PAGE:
Contraceptive Use and your Libido
There are a variety of contraceptive methods available, all with the same goal of preventing pregnancy. However, some of these contraceptive methods have certain side effects, including decreased libido. Methods that can affect libido include hormonal injections, oral contraceptives, the patch, and intrauterine devices (IUD"s). Methods that do not affect libido include diaphragms, female condoms, and spermicidal gels.
There are many types of hormonal injections that can serve as contraceptive agents. While injections are typically convenient, being needed once every three months, there are certain side effects associated with hormonal injections. Hormonal injections are very effective forms of birth control, but they can be associated with irregular periods, mood swings, and decreased libido.
Oral Contraceptives (The Pill)
There are a variety of oral contraceptives available today, all differing slightly in their composition. Pills can be monophasic, delivering the same amount of hormones daily, and triphasic, where hormone amounts change. Monophasic pills have higher rates for the development of low libido than triphasic, though it is present in triphasic pills as well.
There are also a variety of birth control patches available. Typically, the incidence rates of low libido in correlation to the patch are lower than with other contraceptive methods. However, the patch is still delivering hormones into the bodily systems, and therefore can be associated with low libido as well.
Intrauterine Devices (IUD"s)
The intrauterine device is typically a T-shaped object that is surgically inserted into the uterus. The intrauterine device is an effective form of birth control for up to five years. There are different types of intrauterine devices, some of which are cause for the release of hormones. It is this hormonal release than can have effects on libido.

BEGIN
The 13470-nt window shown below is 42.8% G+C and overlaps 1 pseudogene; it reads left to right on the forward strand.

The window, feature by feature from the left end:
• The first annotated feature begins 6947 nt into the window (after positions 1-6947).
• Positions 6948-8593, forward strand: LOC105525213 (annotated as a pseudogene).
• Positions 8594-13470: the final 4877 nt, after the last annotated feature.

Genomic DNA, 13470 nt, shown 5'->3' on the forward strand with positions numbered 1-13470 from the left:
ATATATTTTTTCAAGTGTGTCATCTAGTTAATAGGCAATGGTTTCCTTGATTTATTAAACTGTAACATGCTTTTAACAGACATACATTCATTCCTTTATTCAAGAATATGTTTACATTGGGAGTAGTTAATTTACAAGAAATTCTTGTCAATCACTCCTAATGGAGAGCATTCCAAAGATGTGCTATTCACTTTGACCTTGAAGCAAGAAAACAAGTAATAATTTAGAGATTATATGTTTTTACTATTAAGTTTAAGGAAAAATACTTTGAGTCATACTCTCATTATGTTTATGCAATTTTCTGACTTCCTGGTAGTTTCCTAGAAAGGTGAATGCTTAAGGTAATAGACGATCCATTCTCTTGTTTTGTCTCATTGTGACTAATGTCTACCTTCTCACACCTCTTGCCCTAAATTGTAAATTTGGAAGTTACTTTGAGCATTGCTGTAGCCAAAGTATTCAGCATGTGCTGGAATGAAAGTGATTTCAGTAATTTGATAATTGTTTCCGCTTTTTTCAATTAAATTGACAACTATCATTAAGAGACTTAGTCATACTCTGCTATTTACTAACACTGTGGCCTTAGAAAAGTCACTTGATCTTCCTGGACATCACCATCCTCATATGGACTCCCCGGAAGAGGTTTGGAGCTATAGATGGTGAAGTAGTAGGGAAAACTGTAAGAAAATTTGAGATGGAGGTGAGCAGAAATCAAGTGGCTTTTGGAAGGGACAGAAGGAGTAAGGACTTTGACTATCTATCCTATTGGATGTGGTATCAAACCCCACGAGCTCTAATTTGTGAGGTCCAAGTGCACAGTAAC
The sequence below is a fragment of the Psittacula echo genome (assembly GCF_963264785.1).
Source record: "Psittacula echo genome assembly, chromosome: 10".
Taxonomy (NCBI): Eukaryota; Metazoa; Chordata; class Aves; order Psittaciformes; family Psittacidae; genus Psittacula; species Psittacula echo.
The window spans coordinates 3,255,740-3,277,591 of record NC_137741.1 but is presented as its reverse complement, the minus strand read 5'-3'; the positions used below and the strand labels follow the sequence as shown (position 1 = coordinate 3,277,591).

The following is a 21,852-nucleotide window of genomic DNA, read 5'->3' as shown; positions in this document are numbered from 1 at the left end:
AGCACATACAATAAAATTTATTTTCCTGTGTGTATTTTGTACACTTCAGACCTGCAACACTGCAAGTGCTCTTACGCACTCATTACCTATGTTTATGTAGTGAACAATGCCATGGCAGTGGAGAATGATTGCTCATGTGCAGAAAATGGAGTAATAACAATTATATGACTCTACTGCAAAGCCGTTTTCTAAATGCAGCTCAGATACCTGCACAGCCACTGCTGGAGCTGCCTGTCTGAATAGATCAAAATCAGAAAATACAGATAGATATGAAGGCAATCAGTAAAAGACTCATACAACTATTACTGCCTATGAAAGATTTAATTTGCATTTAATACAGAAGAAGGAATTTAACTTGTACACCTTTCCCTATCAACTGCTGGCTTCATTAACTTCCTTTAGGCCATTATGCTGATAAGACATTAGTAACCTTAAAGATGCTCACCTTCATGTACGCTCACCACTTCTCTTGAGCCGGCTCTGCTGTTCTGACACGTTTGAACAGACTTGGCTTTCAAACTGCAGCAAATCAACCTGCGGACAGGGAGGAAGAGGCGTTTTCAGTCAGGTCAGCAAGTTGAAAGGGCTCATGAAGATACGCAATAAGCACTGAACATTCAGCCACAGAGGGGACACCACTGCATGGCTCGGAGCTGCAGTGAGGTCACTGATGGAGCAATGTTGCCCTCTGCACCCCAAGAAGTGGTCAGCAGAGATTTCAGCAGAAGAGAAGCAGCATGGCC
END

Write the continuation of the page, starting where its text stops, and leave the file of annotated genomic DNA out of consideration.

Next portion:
The Diaphragm & Spermicidal Gel
The diaphragm is a rubber device that must be inserted next to the cervix. Spermicidal gel is a cream or foam available that destroys sperm. The diaphragm is often used in conjunction with spermicidal gels. As there are no hormones involved, there will be no side effects causing decreased libido.
The Female Condom
Female condoms are typically made of polyurethane to cover the vagina and vulva. It can be inserted up to eight hours before sexual intercourse. However, female condoms can be a bit tricky to insert correctly and are known to create noises during sex.
Contraceptives: An Overview
There are many methods of effective birth control available. Many of the hormonal options (injections, pills, and patches) also exist in many varieties, having different amounts and kinds of hormones. Solving the low libido problem due to your contraceptive use may be as simple as changing to a different contraceptive. After all, the point of taking contraceptives is to be able to enjoy intercourse without having to worry about pregnancy. If your contraceptive has lowered your libido, it is probable that sexual intercourse will decrease as well. It is important to discuss your options with your physician and explain any negative side effects you are feeling, including low libido. Low libido caused by contraceptives is not something you have to live with as there are many options of birth control available.
Sources: http://www.webmd.com/content/Article/84/98116.htm http://women.webmd.com/guide/birth-control-facts